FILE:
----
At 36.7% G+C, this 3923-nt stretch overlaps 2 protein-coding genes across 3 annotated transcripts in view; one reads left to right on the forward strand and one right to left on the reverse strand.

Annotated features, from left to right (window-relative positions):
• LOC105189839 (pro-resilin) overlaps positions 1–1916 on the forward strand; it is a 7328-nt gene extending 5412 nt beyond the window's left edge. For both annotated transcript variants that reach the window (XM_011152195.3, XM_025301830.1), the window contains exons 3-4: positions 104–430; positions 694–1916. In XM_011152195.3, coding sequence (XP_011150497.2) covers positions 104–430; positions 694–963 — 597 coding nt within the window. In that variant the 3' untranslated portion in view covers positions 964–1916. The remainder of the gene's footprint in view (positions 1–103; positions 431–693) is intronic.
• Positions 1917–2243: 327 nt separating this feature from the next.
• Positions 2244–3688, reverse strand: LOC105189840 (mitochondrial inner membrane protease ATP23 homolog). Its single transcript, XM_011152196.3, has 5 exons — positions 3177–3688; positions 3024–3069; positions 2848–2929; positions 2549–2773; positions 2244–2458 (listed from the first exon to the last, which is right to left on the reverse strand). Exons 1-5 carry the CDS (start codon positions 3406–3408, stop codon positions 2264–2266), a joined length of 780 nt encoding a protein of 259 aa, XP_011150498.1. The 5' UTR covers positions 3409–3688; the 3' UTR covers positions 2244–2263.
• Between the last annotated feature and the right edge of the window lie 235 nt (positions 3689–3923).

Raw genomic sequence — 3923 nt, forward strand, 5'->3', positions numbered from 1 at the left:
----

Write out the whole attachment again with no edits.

At 36.7% G+C, this 3923-nt stretch overlaps 2 protein-coding genes across 3 annotated transcripts in view; one reads left to right on the forward strand and one right to left on the reverse strand.

Annotated features, from left to right (window-relative positions):
• LOC105189839 (pro-resilin) overlaps positions 1–1916 on the forward strand; it is a 7328-nt gene extending 5412 nt beyond the window's left edge. For both annotated transcript variants that reach the window (XM_011152195.3, XM_025301830.1), the window contains exons 3-4: positions 104–430; positions 694–1916. In XM_011152195.3, coding sequence (XP_011150497.2) covers positions 104–430; positions 694–963 — 597 coding nt within the window. In that variant the 3' untranslated portion in view covers positions 964–1916. The remainder of the gene's footprint in view (positions 1–103; positions 431–693) is intronic.
• Positions 1917–2243: 327 nt separating this feature from the next.
• Positions 2244–3688, reverse strand: LOC105189840 (mitochondrial inner membrane protease ATP23 homolog). Its single transcript, XM_011152196.3, has 5 exons — positions 3177–3688; positions 3024–3069; positions 2848–2929; positions 2549–2773; positions 2244–2458 (listed from the first exon to the last, which is right to left on the reverse strand). Exons 1-5 carry the CDS (start codon positions 3406–3408, stop codon positions 2264–2266), a joined length of 780 nt encoding a protein of 259 aa, XP_011150498.1. The 5' UTR covers positions 3409–3688; the 3' UTR covers positions 2244–2263.
• Between the last annotated feature and the right edge of the window lie 235 nt (positions 3689–3923).

Raw genomic sequence — 3923 nt, forward strand, 5'->3', positions numbered from 1 at the left: